Sorry, folks who thought we'd seen the last of Sarah Chalke. You didn't really think that ferry ride was enough closure, did you? Tonight's episode is the real capper to the Stella storyline, and it's a classic. I know a lot of you didn't like the whole Stella affair, but it was worth it to get to this.
Although his friends beg him to vent, rage, cry, or in some way release his feelings about being left at the altar, Ted claims that he's perfectly happy being repressed. "We Buckeyes take that pain and we push it down!" he explains. But at the same time he's made a map with all the places he might see Stella marked in red to indicate must-avoid real estate. When Lily suggest a tapas bar in the safe zone, the gang sits down for a meal -- only to dive under the table when Stella shows up at the counter to get take-out. There, crouching in a cramped illustration of Ted's untenable no-fight, all-flight strategy, Ted's friends reminisce about the people they're hiding from. Lily can't face what she did to a high-school lab partner whom she unfairly tagged with the nickname "Gasser." Barney has an ex-lady friend from the penitentiary who has threatened him with bodily harm when she gets out.
And Robin wants to leave her father in the past, believing there's nothing that can fix his lifelong determination to make her into the son he really wanted. After her pee-wee hockey team won a big game, Robin kissed a fellow player while Dad was out of the room getting "an assortment of soft drinks and American pretzels." When he caught her in this decidedly unfelial position, he declared that he has no son -- and Robin, remembering the scene, finally says some of the things she's always wanted her dad to hear.
Ted is inspired to confront Stella, although to the dismay of the gang, he plans to engage in mutual dialogue and listening ("probably should have done more of that before"). It's not until he realizes that Stella is taking her tapas to her ex's apartment, where she now lives, that he finally "unleashes the berserker" as his friends had been urging. "I love Angry Ted!" Marshall exults as Ted mutilates the inside of the cab. ("My leg is asleep!" Barney joins in.) And the friends are thrilled with the kiss-off Ted rehearses for them in one of HIMYM's signature switcheroo dream sequences. But when Ted sees Stella hugging her daughter and her ex, all the fight goes out of him. The closure he needed was not to tell Stella that she made a mistake, but to realize that she didn't -- that she did the right thing for her, no matter how it turned out for him.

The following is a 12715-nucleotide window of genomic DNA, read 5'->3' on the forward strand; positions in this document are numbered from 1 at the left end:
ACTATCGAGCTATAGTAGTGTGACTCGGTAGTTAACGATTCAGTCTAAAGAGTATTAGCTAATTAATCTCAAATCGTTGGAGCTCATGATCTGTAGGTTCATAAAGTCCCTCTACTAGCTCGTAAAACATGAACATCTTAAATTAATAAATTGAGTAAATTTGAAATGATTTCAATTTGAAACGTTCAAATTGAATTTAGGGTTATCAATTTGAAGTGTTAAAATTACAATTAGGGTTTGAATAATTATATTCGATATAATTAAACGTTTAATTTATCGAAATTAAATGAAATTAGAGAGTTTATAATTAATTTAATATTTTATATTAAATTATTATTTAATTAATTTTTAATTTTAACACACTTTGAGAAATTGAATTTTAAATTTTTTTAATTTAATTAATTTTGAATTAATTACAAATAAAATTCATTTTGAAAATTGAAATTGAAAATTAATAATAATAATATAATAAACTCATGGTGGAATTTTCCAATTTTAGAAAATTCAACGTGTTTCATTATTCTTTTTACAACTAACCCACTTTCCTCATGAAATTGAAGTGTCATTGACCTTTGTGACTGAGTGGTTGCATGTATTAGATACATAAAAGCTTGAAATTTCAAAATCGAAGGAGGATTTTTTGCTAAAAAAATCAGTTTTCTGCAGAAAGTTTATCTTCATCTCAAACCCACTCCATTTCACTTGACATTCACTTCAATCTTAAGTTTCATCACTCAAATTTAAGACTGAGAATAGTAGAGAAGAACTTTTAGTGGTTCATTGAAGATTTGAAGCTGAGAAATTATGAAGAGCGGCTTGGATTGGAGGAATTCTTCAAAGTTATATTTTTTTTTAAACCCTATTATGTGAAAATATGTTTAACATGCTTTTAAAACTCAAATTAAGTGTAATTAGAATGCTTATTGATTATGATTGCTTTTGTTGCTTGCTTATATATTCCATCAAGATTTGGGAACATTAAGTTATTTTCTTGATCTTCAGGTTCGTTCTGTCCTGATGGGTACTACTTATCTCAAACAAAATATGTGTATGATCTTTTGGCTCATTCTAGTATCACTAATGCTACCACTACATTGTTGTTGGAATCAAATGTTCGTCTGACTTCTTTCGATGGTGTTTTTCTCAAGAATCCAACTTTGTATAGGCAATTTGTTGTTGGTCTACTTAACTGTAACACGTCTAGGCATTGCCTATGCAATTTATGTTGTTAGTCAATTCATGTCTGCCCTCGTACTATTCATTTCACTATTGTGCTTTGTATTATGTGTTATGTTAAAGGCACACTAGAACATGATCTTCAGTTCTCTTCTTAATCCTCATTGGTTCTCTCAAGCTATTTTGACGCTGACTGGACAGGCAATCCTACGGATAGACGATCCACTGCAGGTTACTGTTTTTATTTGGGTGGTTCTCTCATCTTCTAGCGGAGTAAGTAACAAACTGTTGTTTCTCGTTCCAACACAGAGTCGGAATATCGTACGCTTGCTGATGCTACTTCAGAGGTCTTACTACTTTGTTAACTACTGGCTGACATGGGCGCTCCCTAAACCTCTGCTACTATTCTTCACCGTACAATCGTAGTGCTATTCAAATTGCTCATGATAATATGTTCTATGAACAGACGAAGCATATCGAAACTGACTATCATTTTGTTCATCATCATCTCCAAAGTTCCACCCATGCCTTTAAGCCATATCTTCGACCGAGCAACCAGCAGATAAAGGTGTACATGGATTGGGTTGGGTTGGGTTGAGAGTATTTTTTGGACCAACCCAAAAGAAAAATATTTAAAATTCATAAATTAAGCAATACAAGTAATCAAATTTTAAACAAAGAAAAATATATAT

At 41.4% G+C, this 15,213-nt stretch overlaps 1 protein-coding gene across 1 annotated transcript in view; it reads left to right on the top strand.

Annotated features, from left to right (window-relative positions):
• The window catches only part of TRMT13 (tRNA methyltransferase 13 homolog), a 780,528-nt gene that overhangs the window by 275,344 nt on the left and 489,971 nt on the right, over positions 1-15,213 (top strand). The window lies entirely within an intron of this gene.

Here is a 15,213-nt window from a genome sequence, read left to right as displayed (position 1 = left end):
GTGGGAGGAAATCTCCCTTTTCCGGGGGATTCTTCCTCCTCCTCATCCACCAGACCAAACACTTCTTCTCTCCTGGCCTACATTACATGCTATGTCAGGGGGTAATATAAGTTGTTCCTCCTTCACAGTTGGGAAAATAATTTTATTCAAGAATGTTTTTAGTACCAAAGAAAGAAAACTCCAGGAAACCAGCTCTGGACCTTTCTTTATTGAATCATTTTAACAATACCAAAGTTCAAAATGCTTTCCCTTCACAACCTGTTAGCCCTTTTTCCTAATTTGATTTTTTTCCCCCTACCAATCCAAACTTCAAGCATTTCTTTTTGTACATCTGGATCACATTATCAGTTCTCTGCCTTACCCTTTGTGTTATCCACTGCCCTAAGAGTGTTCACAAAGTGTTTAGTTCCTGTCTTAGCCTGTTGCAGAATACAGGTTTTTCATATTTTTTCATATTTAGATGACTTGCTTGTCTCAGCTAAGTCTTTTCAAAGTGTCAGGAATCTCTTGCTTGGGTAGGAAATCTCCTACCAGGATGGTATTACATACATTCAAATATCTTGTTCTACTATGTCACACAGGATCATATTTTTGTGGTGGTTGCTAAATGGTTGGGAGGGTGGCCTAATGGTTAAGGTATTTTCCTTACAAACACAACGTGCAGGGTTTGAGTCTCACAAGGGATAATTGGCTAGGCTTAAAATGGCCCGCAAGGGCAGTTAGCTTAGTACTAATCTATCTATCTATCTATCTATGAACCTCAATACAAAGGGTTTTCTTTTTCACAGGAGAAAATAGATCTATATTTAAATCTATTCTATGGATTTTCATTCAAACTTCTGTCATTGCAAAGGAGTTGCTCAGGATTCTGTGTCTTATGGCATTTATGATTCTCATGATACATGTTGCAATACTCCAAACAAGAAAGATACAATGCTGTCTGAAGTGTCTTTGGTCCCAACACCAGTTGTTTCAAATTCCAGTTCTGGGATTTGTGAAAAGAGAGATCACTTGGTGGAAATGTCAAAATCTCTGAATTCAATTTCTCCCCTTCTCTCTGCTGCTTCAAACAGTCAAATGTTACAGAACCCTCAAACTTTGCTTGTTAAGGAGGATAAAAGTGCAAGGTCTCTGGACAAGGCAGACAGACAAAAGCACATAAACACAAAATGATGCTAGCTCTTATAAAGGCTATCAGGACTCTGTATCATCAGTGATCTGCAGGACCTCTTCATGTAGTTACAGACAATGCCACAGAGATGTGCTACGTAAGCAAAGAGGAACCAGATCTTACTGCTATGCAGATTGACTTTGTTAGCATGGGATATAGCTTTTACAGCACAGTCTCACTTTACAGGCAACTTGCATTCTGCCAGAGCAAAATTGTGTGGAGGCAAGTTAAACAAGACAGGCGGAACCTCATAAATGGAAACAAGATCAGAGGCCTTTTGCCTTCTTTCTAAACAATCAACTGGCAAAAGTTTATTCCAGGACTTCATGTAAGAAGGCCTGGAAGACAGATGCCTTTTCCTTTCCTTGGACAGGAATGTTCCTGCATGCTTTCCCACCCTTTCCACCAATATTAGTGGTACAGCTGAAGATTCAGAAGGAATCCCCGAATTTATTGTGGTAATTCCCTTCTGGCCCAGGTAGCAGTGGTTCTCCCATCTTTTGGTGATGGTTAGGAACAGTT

This is why I don't just love HIMYM when it makes me laugh. The show cares enough about the characters to make sure they learn something along the way. And really, it's a fulfillment of the show's premise in a far more significant sense than just getting us to Yellow Umbrella Girl. The show is about growing up, and letting go of a wrong done to you because it doesn't turn out to be a wrong done to the universe at large -- that's s a significant step along the way to adulthood.
- And of course, this was a very funny episode as well, with a solid implementation of the multifaceted flashback struture that HIMYM always does well. Who would deny the elegance of the Rule of Three in the sequence of friends coming by to help Ted with his grief? First it's Lily and Robin with pizza, then Marshall suggesting a game of catch. When Barney shows up with two women, leading Ted not only to protest that he's fine but also opine that the idea is a little creepy, Barney responds: "Actually, I didn't think you'd be here. Ladies, to the stairwell!"
- Unusually, Ted asserts his midwestern origins (schooling his friends on how Ohio deals with unpleasant emotion), even though he later gets incensed over Stella invading "his" Manhattan.
- The two vignettes featuring Hannigan and Smulders playing younger versions of their characters kinda weirded me out, as adult actors playing kids or teenagers often do.
- Anybody else hear Lily's suggestion of a "tapas place" as a "topless place"?
- "I think 'in the crease' speaks for itself."